July 26, 2017 Special Dispatch No. 7026

Jordanian Lawyer: It's High Time A Woman Was Appointed Prime Minister

July 26, 2017
Jordan | Special Dispatch No. 7026

Jordanian lawyer Mohammad Al-Subaihi published an article on the Ammonnews website on June 28, 2017 proposing that the idea of appointing a woman to the position of prime minister in Jordan and in the Arab world in general be promoted. Arab society, he wrote, rejects this proposition on chauvinistic grounds, and out of fear that a woman will succeed where numerous men have failed.

Muhammad Al-Subaihi (Source:, November 23, 2015)

The following are excerpts from his article:

"The men fight among themselves over the position of prime minister of Jordan without bringing anything new or any positive results – to the point where each is an exact duplicate [of a previous prime minister] and the Jordanian citizen has stopped paying attention to who comes and who goes. Every new prime minister appoints a few female ministers, as part of the latest government facelift, to show that the Jordanian woman is present at all senior levels. However, not one prime minister dares to choose an iron woman like Tujan Faisal[1] for the position of interior minister, or another outstanding woman for the position of Foreign Minister... In almost every case, prime ministers choose female ministers who lack management experience or capability, and are not [conversant with] Jordanian society...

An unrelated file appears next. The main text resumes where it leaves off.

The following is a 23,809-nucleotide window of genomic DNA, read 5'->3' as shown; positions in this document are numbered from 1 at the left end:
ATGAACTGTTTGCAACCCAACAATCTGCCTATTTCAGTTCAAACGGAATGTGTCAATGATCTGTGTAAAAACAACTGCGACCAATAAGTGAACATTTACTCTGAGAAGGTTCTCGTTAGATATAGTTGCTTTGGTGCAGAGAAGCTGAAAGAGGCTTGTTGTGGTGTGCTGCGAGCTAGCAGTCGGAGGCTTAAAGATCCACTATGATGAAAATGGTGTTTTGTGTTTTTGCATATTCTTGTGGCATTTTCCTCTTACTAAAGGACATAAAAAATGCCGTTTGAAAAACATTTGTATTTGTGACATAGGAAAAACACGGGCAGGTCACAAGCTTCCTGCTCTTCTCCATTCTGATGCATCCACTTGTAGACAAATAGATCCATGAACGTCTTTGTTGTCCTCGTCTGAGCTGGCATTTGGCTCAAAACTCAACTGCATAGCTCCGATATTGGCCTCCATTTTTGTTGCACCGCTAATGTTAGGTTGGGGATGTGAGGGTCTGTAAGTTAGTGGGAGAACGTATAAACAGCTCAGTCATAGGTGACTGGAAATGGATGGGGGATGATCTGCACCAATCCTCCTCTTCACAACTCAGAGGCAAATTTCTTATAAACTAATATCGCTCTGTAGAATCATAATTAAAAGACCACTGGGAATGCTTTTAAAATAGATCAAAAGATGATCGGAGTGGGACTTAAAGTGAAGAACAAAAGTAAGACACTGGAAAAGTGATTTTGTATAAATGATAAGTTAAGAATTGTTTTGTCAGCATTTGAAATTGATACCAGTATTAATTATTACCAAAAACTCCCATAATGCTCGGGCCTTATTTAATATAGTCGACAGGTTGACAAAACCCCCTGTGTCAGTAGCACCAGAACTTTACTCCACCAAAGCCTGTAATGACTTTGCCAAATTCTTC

"Mrs. Rima Khalaf held the third [most important] position [at the UN] after the position of Secretary General of the UN,[2] and for many years demonstrated unparalleled talent [and won] the trust and respect of the international arena. She is exceedingly well acquainted with Jordan's economy and society, and possesses unique leadership qualities. So why shouldn't she be the first Jordanian and Arab woman to serve as prime minister?

"Margaret Thatcher led Britain through a difficult and complicated time; German [Chancellor] Angela Merkel is considered Europe's strongest leader today. Before them, Indira Gandhi ruled India, and dare I mention Golda Meir in Israel, and what she did during a sensitive period of the growth of the Zionist entity.

"Our society thinks that allowing a woman to drive a car is going too far, while the men lead the Arab societies to ongoing wrack and ruin [and still] behave like heroes only where women are concerned. We don't want a woman prime minister just because she's a woman, but for fear that she will succeed where all the 'expert' prime ministers have failed, for any success attained by a female prime minister in any area will remind the people of the failure of the previous prime minister, or the one before that, in the same sector.

"I do not write these lines to promote the distinguished woman Rima Khalaf, but to promote the idea [of a woman prime minister] itself, and to demand that the political elite exhibit courage with respect to this request and agree that a woman lead the government. If she succeeds, we all benefit; if she fails, her failure will be no greater than the abundance of previous failures of the men [who preceded her]..."[3]


[1] Tujan Faisal is a Jordanian politician of Circassian origin; in 1993 she was the first woman elected to the Jordanian Parliament.

[2] Rima Khalaf is a Jordanian politician and diplomat who held a succession of positions in Jordan and at the UN, among them minister and deputy prime minister and assistant to the UN Secretary General. In March 2017, she resigned from her position as Executive Secretary of the United Nations Economic and Social Commission for Western Asia (ESCWA), claiming that she was pressured to shelve a report that accused Israel of a policy of racial discrimination.

[3], June 28, 2017.

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